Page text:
Stingless Honeybees during the Postclassic-Colonial Transition of the Maya Lowlands, Geoffrey Wallace, PhD Candidate at McGill University, Montreal, Canada
This meeting will be held at the Charles Sumner School, 17th & M Streets, N.W., Washington, D.C.
The meeting starts with refreshments at 6:45 pm and the lecture begins at 7:15 pm.
The relationship between humans and stingless honeybees in the northern Maya Lowlands underwent significant changes after Europeans conquered and settled in the northwest corner of the Yucatán Peninsula. Before the colonial era the bees’ honey was prized as a sweetener or as a base for alcoholic beverages, and it was traded in large quantities on that basis. As Mesoamerica was integrated into the global silver trade, however, the bees’ wax became a much more important commodity than their honey. In this talk I explore how Mayas kept and used the animals immediately prior to European arrival and how they were integrated into the Postclassic Mesoamerican economy. I then turn to the upheaval of conquest and to the cultural and economic forces that made beeswax a tremendously valuable commodity. I use colonial-era archival documentation from 1540 to 1700 to examine the industry from a variety of perspectives. At the broadest levels, I provide digital maps of the geographical distribution of wax harvesting and how its footprint was spread across the Yucatecan landscape. I conclude with some more detailed perspectives of individual Mayas participating in beeswax extraction whose voices were preserved in the archival records.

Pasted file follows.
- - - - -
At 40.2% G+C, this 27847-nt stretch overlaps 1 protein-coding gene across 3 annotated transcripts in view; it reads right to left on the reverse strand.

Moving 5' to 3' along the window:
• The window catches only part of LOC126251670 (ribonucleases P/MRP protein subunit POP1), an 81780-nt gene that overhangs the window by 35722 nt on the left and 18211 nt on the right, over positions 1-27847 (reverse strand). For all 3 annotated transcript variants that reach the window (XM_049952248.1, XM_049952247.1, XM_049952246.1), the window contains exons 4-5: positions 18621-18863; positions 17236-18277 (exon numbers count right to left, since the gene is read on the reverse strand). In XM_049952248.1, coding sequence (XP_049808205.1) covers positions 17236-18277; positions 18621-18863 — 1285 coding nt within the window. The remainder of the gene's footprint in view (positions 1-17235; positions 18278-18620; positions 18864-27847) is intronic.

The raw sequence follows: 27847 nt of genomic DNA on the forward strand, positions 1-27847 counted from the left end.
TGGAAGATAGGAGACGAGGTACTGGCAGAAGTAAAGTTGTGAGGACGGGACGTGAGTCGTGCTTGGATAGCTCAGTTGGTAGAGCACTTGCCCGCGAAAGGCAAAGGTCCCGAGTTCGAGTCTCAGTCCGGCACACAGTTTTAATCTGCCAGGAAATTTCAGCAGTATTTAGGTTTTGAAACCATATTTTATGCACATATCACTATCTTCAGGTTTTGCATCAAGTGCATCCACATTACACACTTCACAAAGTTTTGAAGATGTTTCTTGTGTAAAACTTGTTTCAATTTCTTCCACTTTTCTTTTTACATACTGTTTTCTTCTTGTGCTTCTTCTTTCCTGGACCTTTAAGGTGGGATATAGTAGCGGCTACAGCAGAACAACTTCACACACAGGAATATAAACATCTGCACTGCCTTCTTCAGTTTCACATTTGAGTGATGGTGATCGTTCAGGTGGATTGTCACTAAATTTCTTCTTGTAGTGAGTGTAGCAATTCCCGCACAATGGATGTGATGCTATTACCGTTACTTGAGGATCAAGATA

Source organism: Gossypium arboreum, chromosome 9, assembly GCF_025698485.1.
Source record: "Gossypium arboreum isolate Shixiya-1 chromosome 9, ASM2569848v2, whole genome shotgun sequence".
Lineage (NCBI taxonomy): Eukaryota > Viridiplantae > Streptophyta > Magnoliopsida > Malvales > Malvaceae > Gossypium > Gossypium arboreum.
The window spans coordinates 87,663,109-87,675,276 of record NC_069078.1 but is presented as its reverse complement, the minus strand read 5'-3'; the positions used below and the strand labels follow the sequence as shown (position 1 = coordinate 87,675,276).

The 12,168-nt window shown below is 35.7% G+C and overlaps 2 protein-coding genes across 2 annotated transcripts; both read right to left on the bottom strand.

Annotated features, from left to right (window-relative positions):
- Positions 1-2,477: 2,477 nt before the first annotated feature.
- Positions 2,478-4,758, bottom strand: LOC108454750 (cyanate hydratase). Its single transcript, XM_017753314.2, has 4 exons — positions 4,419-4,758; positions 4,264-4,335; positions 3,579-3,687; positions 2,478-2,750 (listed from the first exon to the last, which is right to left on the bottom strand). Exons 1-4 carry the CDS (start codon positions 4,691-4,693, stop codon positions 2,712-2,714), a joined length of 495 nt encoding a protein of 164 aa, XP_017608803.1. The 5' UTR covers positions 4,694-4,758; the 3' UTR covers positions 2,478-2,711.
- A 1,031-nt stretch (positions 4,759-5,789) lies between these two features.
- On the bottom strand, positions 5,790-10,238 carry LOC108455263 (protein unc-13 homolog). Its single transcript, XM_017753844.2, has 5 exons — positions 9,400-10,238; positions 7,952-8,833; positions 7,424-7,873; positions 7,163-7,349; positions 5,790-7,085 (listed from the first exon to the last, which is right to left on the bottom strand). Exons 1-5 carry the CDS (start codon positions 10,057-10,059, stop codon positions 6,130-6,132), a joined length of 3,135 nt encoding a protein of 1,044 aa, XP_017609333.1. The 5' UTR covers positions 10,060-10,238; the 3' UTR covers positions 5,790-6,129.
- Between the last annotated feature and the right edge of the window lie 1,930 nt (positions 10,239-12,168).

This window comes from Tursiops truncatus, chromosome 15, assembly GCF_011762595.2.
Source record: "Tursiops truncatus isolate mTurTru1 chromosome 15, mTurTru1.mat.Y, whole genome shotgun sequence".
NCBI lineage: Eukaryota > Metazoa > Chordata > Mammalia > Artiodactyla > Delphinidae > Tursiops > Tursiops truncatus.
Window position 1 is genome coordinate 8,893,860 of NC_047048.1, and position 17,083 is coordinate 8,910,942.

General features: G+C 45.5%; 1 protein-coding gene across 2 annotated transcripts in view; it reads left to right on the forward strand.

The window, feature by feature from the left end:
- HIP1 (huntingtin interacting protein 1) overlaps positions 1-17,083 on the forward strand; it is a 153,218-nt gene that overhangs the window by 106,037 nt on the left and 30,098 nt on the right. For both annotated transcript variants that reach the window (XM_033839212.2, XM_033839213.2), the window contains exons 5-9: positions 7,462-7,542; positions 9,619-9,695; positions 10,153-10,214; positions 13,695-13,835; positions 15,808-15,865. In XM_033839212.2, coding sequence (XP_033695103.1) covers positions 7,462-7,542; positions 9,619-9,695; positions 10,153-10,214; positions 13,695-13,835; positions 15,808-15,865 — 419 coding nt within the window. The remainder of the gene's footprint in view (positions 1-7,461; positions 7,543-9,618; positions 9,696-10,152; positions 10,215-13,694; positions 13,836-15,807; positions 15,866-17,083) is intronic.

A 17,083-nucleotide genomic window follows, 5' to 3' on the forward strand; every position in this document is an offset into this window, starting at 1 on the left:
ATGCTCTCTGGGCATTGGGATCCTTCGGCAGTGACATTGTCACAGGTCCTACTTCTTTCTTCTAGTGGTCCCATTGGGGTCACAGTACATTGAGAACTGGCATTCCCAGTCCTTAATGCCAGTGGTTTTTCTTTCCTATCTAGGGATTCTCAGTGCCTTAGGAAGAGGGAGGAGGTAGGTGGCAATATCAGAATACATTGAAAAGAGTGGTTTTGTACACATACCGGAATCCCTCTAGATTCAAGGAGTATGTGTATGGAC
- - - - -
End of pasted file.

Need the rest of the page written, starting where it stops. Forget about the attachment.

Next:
While scholarly attention to this subject has been cursory, what little has been written suggests that the beeswax industry was simply a colonial intensification of postclassic beekeeping. Instead, I argue that the beeswax industry in colonial Yucatán was so far removed from pre-colonial forms of beekeeping and bee-derived commodity exchange that it should be considered as a completely new phenomenon in the region. Although it was still entirely indigenous bees being harvested by indigenous peoples, the product, means, process, and economics of extraction were unrecognizable from centuries prior, and this dramatic shift in human-bee relationships had dramatic implications for the daily lives of both bees and people in the northern Maya Lowlands.
Geoff Wallace is a PhD candidate in History at McGill University in Montreal, Canada. He is a specialist in digital mapping and in the integration of geographical information systems into historical research. His dissertation is titled The Living Rock: Mapping Landscapes in Colonial Yucatán. He is currently a visiting researcher at the Center for Latin American Studies at Georgetown University, where he is working on a project to digitally map the colonial geography of the Yucatán Peninsula.